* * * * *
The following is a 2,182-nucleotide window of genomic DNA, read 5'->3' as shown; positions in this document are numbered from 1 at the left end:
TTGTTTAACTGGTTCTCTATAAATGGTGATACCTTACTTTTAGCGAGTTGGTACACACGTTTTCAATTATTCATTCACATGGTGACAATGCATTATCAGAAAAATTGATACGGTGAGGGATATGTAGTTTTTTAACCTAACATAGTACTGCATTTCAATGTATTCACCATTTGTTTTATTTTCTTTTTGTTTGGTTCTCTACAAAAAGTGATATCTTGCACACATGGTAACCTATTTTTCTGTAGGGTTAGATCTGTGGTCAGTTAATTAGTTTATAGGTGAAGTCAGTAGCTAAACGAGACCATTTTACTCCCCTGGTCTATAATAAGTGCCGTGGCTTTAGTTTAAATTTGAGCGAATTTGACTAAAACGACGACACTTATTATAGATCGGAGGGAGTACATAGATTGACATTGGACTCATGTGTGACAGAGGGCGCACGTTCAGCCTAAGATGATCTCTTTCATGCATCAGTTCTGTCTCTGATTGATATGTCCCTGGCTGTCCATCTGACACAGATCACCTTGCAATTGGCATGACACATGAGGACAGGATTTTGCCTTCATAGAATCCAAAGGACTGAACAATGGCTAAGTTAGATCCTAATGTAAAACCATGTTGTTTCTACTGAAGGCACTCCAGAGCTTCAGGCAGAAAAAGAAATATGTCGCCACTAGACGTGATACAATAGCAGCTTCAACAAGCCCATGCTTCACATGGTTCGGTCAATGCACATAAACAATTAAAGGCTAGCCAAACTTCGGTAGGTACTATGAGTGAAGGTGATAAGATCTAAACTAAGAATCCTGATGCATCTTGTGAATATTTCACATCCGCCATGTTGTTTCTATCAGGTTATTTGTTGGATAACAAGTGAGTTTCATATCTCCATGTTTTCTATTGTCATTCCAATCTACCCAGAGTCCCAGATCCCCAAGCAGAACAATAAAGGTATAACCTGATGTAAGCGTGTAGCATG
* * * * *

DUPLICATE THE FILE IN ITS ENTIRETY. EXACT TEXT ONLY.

The following is a 2,182-nucleotide window of genomic DNA, read 5'->3' as shown; positions in this document are numbered from 1 at the left end:
TTGTTTAACTGGTTCTCTATAAATGGTGATACCTTACTTTTAGCGAGTTGGTACACACGTTTTCAATTATTCATTCACATGGTGACAATGCATTATCAGAAAAATTGATACGGTGAGGGATATGTAGTTTTTTAACCTAACATAGTACTGCATTTCAATGTATTCACCATTTGTTTTATTTTCTTTTTGTTTGGTTCTCTACAAAAAGTGATATCTTGCACACATGGTAACCTATTTTTCTGTAGGGTTAGATCTGTGGTCAGTTAATTAGTTTATAGGTGAAGTCAGTAGCTAAACGAGACCATTTTACTCCCCTGGTCTATAATAAGTGCCGTGGCTTTAGTTTAAATTTGAGCGAATTTGACTAAAACGACGACACTTATTATAGATCGGAGGGAGTACATAGATTGACATTGGACTCATGTGTGACAGAGGGCGCACGTTCAGCCTAAGATGATCTCTTTCATGCATCAGTTCTGTCTCTGATTGATATGTCCCTGGCTGTCCATCTGACACAGATCACCTTGCAATTGGCATGACACATGAGGACAGGATTTTGCCTTCATAGAATCCAAAGGACTGAACAATGGCTAAGTTAGATCCTAATGTAAAACCATGTTGTTTCTACTGAAGGCACTCCAGAGCTTCAGGCAGAAAAAGAAATATGTCGCCACTAGACGTGATACAATAGCAGCTTCAACAAGCCCATGCTTCACATGGTTCGGTCAATGCACATAAACAATTAAAGGCTAGCCAAACTTCGGTAGGTACTATGAGTGAAGGTGATAAGATCTAAACTAAGAATCCTGATGCATCTTGTGAATATTTCACATCCGCCATGTTGTTTCTATCAGGTTATTTGTTGGATAACAAGTGAGTTTCATATCTCCATGTTTTCTATTGTCATTCCAATCTACCCAGAGTCCCAGATCCCCAAGCAGAACAATAAAGGTATAACCTGATGTAAGCGTGTAGCATG